Cairn’ is an intriguing fantasy-horror story that feels at home alongside the writings of R.L. Stine and early Dean Koontz. It’s mysterious, it’s fun, and thoroughly breezy and enjoyable overall. The cover art courtesy of Eric Fortune is an apt representation of the story and exquisitely rendered. If any of those things sound like your dish of choice, feel free to dig in. If not, wait on the next course.

978146683215244. Wild Things by A.M. Dellamonica

Ah, love. A many splendored thing. Here is a rather unusual love story, sweet and strange as could only happen in the post-magical reality of the Indigo Springs “event.”

Calla’s got herself a swamp man. And man, is he a piece of work.

“Instead of hair, he grew whisper-thin stems. Every morning we made a ritual of shaving his scalp, breaking those new-grown shoots. Once when time got away from us and they were left to grow a couple days, he broke out in catkins, a crown of fuzzy, pollen-laden locks of gold.”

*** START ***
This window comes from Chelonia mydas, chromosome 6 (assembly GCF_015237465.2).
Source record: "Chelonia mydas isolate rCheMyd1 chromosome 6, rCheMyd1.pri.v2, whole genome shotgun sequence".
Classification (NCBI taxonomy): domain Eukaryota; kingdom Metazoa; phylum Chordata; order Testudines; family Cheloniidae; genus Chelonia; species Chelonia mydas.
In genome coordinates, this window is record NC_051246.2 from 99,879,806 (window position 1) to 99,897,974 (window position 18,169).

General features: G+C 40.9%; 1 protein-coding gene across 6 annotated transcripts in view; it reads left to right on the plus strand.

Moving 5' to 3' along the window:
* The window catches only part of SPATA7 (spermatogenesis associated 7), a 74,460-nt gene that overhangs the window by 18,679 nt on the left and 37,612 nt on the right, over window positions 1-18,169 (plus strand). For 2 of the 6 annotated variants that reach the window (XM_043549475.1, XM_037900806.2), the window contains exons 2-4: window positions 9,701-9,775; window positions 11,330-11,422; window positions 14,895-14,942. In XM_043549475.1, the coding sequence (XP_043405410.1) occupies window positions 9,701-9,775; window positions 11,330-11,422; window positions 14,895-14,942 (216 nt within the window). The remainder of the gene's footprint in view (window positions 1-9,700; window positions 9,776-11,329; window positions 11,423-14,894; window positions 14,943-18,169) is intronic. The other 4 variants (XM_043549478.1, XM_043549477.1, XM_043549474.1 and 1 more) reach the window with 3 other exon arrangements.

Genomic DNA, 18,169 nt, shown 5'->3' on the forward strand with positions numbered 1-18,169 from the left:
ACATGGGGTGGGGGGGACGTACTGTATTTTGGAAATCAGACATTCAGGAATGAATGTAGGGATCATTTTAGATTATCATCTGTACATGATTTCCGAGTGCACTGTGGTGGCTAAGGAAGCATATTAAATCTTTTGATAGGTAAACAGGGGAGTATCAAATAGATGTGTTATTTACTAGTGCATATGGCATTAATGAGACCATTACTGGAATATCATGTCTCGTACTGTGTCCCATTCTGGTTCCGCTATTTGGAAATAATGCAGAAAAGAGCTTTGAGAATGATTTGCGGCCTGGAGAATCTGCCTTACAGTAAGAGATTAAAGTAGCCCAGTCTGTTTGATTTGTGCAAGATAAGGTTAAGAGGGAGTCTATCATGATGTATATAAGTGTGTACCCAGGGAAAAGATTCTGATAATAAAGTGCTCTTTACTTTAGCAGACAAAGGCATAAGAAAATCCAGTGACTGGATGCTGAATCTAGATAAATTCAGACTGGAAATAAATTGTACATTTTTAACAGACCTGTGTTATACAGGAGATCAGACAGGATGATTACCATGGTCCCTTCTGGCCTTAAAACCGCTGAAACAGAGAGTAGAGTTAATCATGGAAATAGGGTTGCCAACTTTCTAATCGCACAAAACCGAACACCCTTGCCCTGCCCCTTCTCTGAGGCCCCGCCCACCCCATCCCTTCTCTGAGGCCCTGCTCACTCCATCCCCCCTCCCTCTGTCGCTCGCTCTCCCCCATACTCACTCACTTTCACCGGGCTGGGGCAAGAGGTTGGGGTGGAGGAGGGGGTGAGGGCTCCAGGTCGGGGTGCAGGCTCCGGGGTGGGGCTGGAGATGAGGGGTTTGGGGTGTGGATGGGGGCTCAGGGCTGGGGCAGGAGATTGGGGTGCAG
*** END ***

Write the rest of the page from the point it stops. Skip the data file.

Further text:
She loves him anyway, and he loves her too. But there’s a problem. Aidan is an illegal immigrant.

a couple witches in Oregon had spilled (or unveiled or unleashed, depending on whose spin you were buying) magic into the U.S. Actual friggin’ magic, as June puts it: flying carpets, people wielding lightning bolts, monster fish in Puget Sound, the whole nine yards. Mount St. Helens erupted and terrorist wizards sank a U.S. aircraft carrier. The forest north of Portland overgrew and jammed up with trees—weird, enchanted, supertall trees—and monsters too.

But Canada was supposed to be mostly clean: the government had gone to the expense of posting signs at Burnaby Lake, promising it was safe.

….

Maybe we were all a little crazy now. Last Christmas our biggest problems had been climate change, the recession, and war in the Middle East. Now it was glowing rabid raccoons sneaking around Seattle, magic-wielding cults fighting the FBI, refugees, missing persons by the thousands, tsunamis, hurricanes, volcanic eruptions, quakes in the news every week, and people turning into animals.

Plus climate change, war, and an even worse recession.